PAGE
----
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Guest: Marco Raugei

Marco Raugei is Senior Lecturer and Senior Research Fellow at the School of Engineering, Computing and Mathematics at Oxford Brookes University in Oxford, UK. He is also employed as Senior Transport LCA Expert at the international consultancy firm Ricardo, a Visiting Scientist at Columbia University in New York (USA), Guest Lecturer at Pompeu Fabra University in Barcelona (Spain), and a contracted collaborator of Yale University (USA) and McGill University (Canada).

On Twitter: @MarcoRaugei

On the Web:  Marco’s faculty page at Oxford Brookes University

Marco Raugei is featured in:

[Episode #211] – Doomers vs. Transitionistas

Full Episode

Should our response to global warming focus on technologies that reduce emissions, or on embracing simpler lifestyles? Why do some believe that deploying more renewables and accelerating the energy transition is essential, while others advocate for ‘degrowth’ instead, and claim that switching to renewables is counterproductive?

Today’s conversation explores a recent paper by lifecycle assessment researcher Marco Raugei of Oxford Brookes University, in which he describes an ongoing debate between “systemic pessimists” who focus on humanity’s demands for resources and dismiss renewable technologies, and “technological optimists” who focus on the technologies of the energy transition but do not address other planetary boundaries. We describe these two tribes and their beliefs, identify their points of disagreement, and try to suggest a way forward.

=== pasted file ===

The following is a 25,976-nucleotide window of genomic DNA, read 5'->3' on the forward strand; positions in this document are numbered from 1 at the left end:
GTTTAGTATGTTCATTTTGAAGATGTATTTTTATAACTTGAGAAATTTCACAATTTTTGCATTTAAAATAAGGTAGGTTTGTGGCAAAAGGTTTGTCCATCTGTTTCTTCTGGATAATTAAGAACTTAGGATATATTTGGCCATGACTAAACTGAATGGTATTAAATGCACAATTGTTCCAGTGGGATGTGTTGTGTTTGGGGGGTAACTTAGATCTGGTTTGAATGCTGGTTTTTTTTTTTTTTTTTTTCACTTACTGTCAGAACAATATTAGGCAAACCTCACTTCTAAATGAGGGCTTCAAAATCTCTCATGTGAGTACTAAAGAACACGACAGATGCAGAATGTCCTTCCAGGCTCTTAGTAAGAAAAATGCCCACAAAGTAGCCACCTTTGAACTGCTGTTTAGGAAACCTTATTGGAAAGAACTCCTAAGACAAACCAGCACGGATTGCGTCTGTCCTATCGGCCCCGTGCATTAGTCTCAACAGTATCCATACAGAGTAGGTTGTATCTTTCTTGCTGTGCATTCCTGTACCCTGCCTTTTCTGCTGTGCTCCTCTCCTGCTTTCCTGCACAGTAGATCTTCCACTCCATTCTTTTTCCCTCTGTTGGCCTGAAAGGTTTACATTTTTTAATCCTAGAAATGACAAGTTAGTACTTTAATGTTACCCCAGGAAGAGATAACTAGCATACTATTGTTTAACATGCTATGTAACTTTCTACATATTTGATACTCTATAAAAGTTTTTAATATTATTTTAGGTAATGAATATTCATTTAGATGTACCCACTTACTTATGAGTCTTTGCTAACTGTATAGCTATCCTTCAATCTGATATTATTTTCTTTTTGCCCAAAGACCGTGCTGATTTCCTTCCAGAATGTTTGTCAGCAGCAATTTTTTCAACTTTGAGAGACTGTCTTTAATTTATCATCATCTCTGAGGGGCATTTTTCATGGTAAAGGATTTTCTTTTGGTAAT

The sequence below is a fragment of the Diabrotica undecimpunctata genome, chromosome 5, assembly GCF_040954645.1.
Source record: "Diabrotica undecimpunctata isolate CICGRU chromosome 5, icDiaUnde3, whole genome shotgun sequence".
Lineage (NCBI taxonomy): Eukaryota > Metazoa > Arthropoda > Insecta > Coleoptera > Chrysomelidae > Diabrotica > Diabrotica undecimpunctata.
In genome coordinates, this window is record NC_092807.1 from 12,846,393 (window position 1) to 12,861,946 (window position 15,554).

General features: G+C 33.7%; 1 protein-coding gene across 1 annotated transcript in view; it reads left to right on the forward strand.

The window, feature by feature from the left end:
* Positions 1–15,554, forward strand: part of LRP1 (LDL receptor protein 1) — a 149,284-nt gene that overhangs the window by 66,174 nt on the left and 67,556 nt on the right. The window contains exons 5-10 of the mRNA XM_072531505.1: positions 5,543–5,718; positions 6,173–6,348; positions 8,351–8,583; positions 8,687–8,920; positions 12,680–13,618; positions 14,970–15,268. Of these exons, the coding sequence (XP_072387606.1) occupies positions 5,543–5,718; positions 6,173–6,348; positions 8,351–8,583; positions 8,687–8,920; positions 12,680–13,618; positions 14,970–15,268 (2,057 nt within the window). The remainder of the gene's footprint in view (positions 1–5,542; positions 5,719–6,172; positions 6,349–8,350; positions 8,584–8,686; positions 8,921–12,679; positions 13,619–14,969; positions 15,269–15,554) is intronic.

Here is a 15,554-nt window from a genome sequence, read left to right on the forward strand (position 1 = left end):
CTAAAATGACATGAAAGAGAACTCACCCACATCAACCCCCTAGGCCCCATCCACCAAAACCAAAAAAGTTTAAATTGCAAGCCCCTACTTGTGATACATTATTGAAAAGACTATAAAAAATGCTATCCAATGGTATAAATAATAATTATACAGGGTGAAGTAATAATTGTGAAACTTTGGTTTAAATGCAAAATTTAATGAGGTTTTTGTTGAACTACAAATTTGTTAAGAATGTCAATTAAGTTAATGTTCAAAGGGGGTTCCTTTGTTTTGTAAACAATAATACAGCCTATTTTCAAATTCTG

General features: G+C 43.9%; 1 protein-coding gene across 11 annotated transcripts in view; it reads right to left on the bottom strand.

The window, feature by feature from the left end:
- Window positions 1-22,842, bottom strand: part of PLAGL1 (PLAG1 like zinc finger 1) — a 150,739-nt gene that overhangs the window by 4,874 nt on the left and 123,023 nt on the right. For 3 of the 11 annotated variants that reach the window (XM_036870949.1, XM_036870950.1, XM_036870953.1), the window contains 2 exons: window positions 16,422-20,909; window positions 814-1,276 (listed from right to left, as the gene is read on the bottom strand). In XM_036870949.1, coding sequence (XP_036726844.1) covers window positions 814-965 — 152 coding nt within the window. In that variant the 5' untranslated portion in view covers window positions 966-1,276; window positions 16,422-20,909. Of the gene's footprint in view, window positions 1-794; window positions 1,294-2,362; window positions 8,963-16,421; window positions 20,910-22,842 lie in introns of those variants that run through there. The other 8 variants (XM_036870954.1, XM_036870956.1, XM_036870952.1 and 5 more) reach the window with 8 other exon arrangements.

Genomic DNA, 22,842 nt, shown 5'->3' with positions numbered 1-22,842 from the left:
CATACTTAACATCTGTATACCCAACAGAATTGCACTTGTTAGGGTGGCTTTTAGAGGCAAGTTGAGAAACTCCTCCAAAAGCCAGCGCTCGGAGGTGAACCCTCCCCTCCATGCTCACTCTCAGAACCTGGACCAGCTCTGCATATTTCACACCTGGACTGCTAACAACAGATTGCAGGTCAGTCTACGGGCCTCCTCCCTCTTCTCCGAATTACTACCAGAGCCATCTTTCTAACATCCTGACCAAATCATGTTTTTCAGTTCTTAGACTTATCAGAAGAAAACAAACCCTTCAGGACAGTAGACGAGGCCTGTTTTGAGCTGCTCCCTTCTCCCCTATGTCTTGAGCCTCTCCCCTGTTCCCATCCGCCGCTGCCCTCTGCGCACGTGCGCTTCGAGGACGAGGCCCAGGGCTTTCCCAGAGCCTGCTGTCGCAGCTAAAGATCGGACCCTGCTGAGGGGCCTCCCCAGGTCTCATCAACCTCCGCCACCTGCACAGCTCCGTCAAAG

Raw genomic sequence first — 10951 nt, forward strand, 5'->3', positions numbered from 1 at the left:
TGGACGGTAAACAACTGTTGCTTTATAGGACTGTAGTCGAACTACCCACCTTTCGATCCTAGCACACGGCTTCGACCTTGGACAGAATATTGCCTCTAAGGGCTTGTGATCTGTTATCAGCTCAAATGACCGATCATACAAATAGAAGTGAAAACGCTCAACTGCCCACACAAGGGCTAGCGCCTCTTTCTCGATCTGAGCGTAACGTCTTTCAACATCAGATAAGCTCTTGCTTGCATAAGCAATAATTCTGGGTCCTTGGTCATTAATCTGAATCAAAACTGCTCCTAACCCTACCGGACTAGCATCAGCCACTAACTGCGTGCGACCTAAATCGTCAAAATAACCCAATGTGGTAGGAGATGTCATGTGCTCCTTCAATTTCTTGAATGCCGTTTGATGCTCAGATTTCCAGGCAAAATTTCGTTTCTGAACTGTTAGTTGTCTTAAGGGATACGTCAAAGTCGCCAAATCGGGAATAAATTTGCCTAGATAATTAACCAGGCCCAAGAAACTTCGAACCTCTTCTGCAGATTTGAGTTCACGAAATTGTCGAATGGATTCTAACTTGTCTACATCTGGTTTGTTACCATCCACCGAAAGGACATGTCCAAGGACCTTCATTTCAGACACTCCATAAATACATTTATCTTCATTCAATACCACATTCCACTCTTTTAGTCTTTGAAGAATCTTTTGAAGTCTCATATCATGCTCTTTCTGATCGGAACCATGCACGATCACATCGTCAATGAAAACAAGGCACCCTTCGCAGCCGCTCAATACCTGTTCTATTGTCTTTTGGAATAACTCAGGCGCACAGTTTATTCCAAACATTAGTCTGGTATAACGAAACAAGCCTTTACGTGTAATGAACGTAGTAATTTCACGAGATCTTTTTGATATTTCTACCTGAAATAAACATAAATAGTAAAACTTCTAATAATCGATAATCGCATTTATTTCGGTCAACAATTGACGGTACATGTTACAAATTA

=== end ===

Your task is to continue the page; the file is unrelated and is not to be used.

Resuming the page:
We’ll also discuss another recent paper Marco co-authored exploring whether there are important material limits to the energy transition. And to wrap it up, Chris offers his longest monologue yet, in which he draws a distinction between “techno-optimists” and energy transition advocates, and suggests some ways that we might advance the debate beyond its current unhelpful framing.

Ultimately, we hope this episode will persuade some “systemic pessimists” to consider shifting their narrative from doom and to refocus on actively solving problems, including the problem of global warming.

Geek rating: 9